Nation hosting the most refugees: Pakistan, 2.2 million, mostly from Afghanistan, in 2006
Top country for U.S. foreign adoptions: China, 6,520 in 2006
Fastest roller coaster in the world: Kingda Ka, 128 mph (Six Flags Great Adventure, Jackson, NJ)
Busiest airport outside of the U.S., by passenger traffic: Heathrow Airport (London, UK), 67.5 million passengers in 2006
Most-visited shopping website: eBay, 79.8 million visitors in July 2007 alone
California's gross domestic product in 2006 was $1.73 trillion. If it was its own country, it would have the 10th largest economy in the world, smaller than Russia's but larger than Brazil's.
If all circulating U.S. dollars and coins were equally distributed among the nation's population, everyone
would receive $2,688.
Total fat consumption per capita in the U.S. was 37.7 pounds in 1910. It climbed to a whopping 85.5 pounds by 2005.
China's annual energy consumption grew 249% in the past 15 years, from 27 quadrillion Btu in 1990 to 67 quadrillion Btu in 2005.
The amount Americans spent annually on casino gambling ballooned 610%, from $11.5 billion in 1990 to $81.6 billion in 2006.
The number of violent crimes in the U.S. declined from 1.6 million in 1997 to 1.4 million in 2006, a drop of 13.3%.
Previously: The World at a Glance: Number Ones, Surprising Facts, and Changing Times
Photo: Vincent G. Spadafora
Yes, it's that time again: those glorious Daylight Saving Time days are over, as of 2AM on Sunday, Nov. 4.
Seem later than last year? It is: Daylight Saving Time in 2007 started several weeks earlier, and ended a week or so later, than in recent years. The U.S. Congress claims that the change will save energy across the country—or is it just a sinister conspiracy to sell more Halloween candy?
Either way, don't forget to set your clocks back one hour before bedtime, Saturday night.
Want a little more history about Daylight Saving Time? Hit the links below, or listen to this week's World Almanac Wake Up With Whoopi segment, on that very topic:
It's Time to Fall Back (World Almanac for Kids)
An Extra Hour of Halloween Daylight? Thank Politics
Photo: Time Spiral (by gadl)
Without innovative, creative critical thinking, scientific progress would grind to a halt. Still, when we checked in on this year's Ig Nobel winners recently, some of the subjects and hypotheses inspired more than a little incredulity. I had the same response when I read about an article in this week's New Scientist that documents the most bizarre and outrageous scientific experiments of all time. Some are more than a little cruel (the grafting of a puppy's head and front legs to an adult German shepherd that caused both animals' deaths comes to mind), but others are just bizarre.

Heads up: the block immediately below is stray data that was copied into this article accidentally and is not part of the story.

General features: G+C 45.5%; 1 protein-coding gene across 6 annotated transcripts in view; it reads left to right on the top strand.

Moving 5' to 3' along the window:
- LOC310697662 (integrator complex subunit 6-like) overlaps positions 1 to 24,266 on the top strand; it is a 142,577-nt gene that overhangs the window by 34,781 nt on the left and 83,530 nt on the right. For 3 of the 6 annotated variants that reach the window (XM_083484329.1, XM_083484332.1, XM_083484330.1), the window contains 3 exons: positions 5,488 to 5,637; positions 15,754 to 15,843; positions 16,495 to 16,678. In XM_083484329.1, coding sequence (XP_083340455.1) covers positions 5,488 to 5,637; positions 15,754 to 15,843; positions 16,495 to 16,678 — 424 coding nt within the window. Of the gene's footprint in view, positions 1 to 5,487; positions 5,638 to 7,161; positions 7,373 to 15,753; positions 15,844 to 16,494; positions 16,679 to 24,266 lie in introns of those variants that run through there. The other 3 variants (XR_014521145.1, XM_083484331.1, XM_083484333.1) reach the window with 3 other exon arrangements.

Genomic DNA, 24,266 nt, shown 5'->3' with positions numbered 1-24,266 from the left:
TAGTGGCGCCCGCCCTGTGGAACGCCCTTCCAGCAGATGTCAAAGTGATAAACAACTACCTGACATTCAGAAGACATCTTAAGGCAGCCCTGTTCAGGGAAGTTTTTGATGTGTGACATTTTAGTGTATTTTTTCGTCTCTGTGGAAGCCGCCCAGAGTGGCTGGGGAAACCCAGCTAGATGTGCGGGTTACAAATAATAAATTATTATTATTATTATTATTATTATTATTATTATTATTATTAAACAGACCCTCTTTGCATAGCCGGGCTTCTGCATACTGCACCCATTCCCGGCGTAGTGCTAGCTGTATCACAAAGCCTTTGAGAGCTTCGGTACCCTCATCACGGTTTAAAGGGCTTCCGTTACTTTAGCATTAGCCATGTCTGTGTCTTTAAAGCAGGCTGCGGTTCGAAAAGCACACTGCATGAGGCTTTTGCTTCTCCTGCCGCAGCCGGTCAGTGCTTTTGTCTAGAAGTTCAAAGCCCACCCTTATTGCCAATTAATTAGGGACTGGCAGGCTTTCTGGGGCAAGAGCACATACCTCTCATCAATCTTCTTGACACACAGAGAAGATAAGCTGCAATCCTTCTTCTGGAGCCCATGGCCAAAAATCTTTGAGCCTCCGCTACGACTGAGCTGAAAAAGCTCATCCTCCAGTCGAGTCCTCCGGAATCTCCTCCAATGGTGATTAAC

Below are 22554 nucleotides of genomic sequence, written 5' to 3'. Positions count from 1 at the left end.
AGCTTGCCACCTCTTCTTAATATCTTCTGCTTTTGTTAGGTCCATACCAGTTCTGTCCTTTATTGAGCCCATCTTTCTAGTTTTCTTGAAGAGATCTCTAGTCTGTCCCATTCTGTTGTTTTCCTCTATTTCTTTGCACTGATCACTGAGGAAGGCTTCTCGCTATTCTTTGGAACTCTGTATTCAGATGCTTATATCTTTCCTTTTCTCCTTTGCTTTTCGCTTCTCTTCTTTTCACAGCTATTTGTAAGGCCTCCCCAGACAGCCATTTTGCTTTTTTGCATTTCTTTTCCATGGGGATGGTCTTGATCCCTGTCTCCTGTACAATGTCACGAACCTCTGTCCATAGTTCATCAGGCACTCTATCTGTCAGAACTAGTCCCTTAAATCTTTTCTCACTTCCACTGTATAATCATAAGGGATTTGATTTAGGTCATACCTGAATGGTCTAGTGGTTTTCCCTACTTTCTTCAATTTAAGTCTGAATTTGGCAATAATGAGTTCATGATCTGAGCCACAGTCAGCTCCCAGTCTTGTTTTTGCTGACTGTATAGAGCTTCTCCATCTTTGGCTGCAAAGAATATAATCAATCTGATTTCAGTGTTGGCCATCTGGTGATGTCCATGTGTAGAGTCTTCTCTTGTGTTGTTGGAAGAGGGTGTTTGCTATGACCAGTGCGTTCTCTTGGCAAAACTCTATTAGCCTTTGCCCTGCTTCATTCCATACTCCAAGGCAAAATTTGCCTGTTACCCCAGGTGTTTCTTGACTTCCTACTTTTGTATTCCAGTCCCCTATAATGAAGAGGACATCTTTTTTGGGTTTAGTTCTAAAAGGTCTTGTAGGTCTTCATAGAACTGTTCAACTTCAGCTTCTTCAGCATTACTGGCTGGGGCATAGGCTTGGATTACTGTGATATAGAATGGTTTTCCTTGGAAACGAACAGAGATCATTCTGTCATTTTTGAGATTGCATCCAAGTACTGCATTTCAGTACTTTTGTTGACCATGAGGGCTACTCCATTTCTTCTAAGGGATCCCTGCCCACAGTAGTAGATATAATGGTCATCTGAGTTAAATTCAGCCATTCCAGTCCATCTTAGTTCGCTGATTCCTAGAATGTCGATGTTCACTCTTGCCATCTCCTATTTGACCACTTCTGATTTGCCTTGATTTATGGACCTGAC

[Summaries from The Guardian]
- Psychologist begins experiments on son to test if laughing is spontaneous when tickled.
Conclusion: Laughing is an innate response to tickling
- To test if people can sleep through anything, volunteers have their eyes taped open and bright lights shone in their eyes.
Conclusion: The men dozed off in 12 minutes
- Doctor rubs vomit from yellow fever patients into open wounds and drinks it.
Conclusion: Mistakenly claims it is not infectious
Bizarre Experiments (with full details)
Flickr photo by practicalowl
To get you in the right frame of mind for next week's candy gorge-a-thon, otherwise known as Halloween (or maybe to snap you out of it), here are a few quick graphs of candy production and consumption trends in the U.S.—data courtesy of the Census Bureau
, and graph technology via Swivel
First up: per capita consumption of confectionery products (chocolate and non-chocolate) from 2001 to 2006. There aren't any truly dramatic changes happening here, but still—despite Atkins, Sugar Busters, and every other voice telling us to cut back on sugar consumption, our consumption of candy was up 2 pounds per person in 2006, compared with 2001.
Continue reading "The American Sweet Tooth" »
With Senator Hillary Clinton (D-NY) running for president in the 2008 elections, many wonder if she will become the first woman to lead the United States; but we may have already had a female leader from 1919-1921!
Edith Bolling Galt Wilson (1872-1961), a descendant of Pocahontas, was a well-to-do widow when she met the recently widowed president, Woodrow Wilson, in 1915. A swift romance followed, and they married by year's end, a scant 16 months after his first wife's death. Edith took on a public political role, and remained close by the president's side, keeping up to date on state matters. After Wilson's reelection in 1916, Edith did all she could to keep Wilson healthy under the tremendous strain caused by the U.S. entry into World War I. With the war's end in 1919, the Wilsons sailed to Europe for the international peace treaty agreements. Upon returning to the U.S., Wilson embarked on a cross-country train trip to drum up support for the League of Nations (the precursor to the United Nations), for which he needed the Senate's approval. At the end of September, he collapsed, and on October 2 he suffered a massive stroke which left him paralyzed on his left side and with difficulty in speaking. The tour was stopped, and the president was rushed back to the White House.
Wilson's doctor and secretary of state Robert Lansing wanted to inform the public of the president's critical situation, but Edith refused, and the public never learned that he had suffered a stroke or paralysis. Edith took control, and limited her husband's exposure to leaders of government, including his cabinet and vice president Thomas Marshall, and acted as a "steward" between them. With the president's health being her number one priority, Edith decided what matters of state would be presented to Woodrow. She later claimed in her memoirs that she never made any decisions, but this seems unlikely since she was the person who discussed matters with the president and relayed information back to interested parties. Many historians believe that her take on what had occurred was simply a matter of revisionism.